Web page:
March 2014        

Lions led by donkeys

This was supposed to be a year of commemoration (celebration for some) of the start of the First World War. So far, the post-bail-out propaganda and spin has exposed the ICTU and the Labour Party for the shallowness of their sell-out.
     A quarter of a million euros seems to be the going rate for the CEO of a Government-approved charity. That doesn’t take into account the expenses, health and pensions packages that usually go with the salary. These so-called leaders of society don’t seem to be able to function unless the pay is 100,000+ while workers are forced to apply for family income supplement because of low rates of pay and the hidden inflation in the cost of living, with high bank charges, zero-hour contracts, and so on.
     The whole “austerity” story has been shown to be a deliberate policy that applies to workers, the unemployed and pensioners and not to the clique at the top. The Labour Party and ICTU bought in to the lie and helped sell the programme of austerity to trade unions.
     It is worth recalling that “Towards 2016” was reneged on by the Government. Next came an attempt at another deal in December 2008. This was knocked on the head as the campaign of austerity was initiated with a campaign by the capitalist-controlled media against the civil service and public service—the most unionised sectors of the work force.
     The Croke Park 1 deal was sold to union members as “in the national interest,” following the campaign of vilification. When trade unionists realised they had been conned, they rejected Croke Park 2. This rejection was by both a numerical majority of members and a majority under the collegiate system of voting (one vote per thousand members). If the college of voters had accepted Croke Park 2 when the numerical majority of members had opposed it, the ICTU would have had no credibility. As it was, it was in crisis.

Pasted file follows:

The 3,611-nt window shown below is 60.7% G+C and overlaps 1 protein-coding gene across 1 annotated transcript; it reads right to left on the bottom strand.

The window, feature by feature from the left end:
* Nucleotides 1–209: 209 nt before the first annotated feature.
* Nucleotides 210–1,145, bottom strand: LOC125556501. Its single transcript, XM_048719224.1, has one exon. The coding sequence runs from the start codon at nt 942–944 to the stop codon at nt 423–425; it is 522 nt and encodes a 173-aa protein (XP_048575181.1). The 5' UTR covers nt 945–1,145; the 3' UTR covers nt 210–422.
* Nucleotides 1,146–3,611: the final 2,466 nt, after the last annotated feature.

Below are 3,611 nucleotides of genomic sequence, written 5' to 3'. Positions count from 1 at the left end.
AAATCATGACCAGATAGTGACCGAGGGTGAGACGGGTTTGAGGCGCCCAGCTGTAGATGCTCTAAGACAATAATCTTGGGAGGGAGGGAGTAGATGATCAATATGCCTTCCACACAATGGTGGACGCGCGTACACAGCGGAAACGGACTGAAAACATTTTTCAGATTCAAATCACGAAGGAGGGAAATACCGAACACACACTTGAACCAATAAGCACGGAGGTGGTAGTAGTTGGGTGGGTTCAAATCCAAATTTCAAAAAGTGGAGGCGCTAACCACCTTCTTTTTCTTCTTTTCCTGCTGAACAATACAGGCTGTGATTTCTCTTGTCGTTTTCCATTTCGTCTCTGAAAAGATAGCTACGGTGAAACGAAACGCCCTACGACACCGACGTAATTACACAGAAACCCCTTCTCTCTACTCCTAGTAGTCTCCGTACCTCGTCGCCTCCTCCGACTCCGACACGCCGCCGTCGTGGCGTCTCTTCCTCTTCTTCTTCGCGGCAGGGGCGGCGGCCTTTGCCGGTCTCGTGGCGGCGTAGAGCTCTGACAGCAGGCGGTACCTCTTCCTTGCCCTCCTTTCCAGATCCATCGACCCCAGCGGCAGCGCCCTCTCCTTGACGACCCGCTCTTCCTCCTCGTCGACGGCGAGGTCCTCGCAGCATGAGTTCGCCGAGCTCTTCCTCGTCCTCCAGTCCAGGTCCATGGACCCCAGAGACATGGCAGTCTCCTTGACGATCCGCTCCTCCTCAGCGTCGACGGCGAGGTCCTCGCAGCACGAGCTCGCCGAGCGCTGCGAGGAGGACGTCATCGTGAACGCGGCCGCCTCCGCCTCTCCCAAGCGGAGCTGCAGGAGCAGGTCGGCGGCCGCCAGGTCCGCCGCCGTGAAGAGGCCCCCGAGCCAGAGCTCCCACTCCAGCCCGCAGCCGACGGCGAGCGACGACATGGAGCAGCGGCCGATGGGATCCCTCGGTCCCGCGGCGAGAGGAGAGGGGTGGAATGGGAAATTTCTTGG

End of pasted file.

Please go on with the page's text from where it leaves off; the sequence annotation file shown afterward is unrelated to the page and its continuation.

The Labour Party was in a bigger one. Its function in Government is to enable the campaign of austerity against the working class by delivering the unions with the minimum resistance. If the democratic decision of workers had been allowed to stand, the Labour Party’s usefulness as part of the Troika would have been finished. Instead, Haddington Road was dreamed up.
     Essentially this is the same as Croke Park 2, but individual unions were allowed to vote on it separately, and therefore union bosses could sell it to members as though it addressed individual union interests. This, together with the FEMPI legislation (“financial emergency measures in the public interest”), presented us with Hobson’s choice. No matter what way you voted, your pay was cut and your conditions worsened. The intimidation used to force through this contemptible agreement has engendered fierce resentment.
     Pay-back time is now approaching for the Labour Party in the May local authority and EU Parliament elections. Within unions, activists are placing pressure on officials to be more militant. SIPTU is talking about pay increases. The Labour Party is desperate to offer something big to save itself.
     Trade unions are like the regiments of an army for the working class in the war between labour and capital, between wages and profits. Like an army, there are regiments of general foot soldiers, organised in unions such as SIPTU and Unite. Then there are the specialist unions, based on specific trades or crafts, such as TEEU. Outside these there are other groups in society, such as pensioners and community groups, who often have a shared interest with the working class.
     There are constant skirmishes with the enemy in the work-place. These skirmishes are continuing—sometimes initiated by the management and sometimes by the workers. In fact it’s a lot like trench warfare. Mostly it’s unrecorded and known only to the participants. Every now and then there’s open battle, as represented by a strike. “Trade Unions are required for the guerrilla fights between capital and labour,” as Marx wrote, and they are the “organised agencies for superseding the very system of wage labour and capital rule.”
     Capitalism is an inefficient and wasteful method of using the world’s increasingly scarce resources. It is destructive of the environment. There are periodic peaks and troughs of oversupply and demand, creating periodic crises. Trade union leaders—like First World War generals—often get lost in the minutiae of trench warfare and fail to see the overall strategic objectives. The capitalist class has political parties and the media to help maintain its position through propaganda and anti-union legislation.
     The next area of attack is expected to be defined-benefit pension schemes. Already the ICTU has bought in to the false narrative of the pensions time-bomb.

Home page  >  Publications  >  Socialist Voice  >  March 2014  >  Lions led by donkeys
Baile  >  Foilseacháin  >  Socialist Voice  >  Márta 2014  >  Lions led by donkeys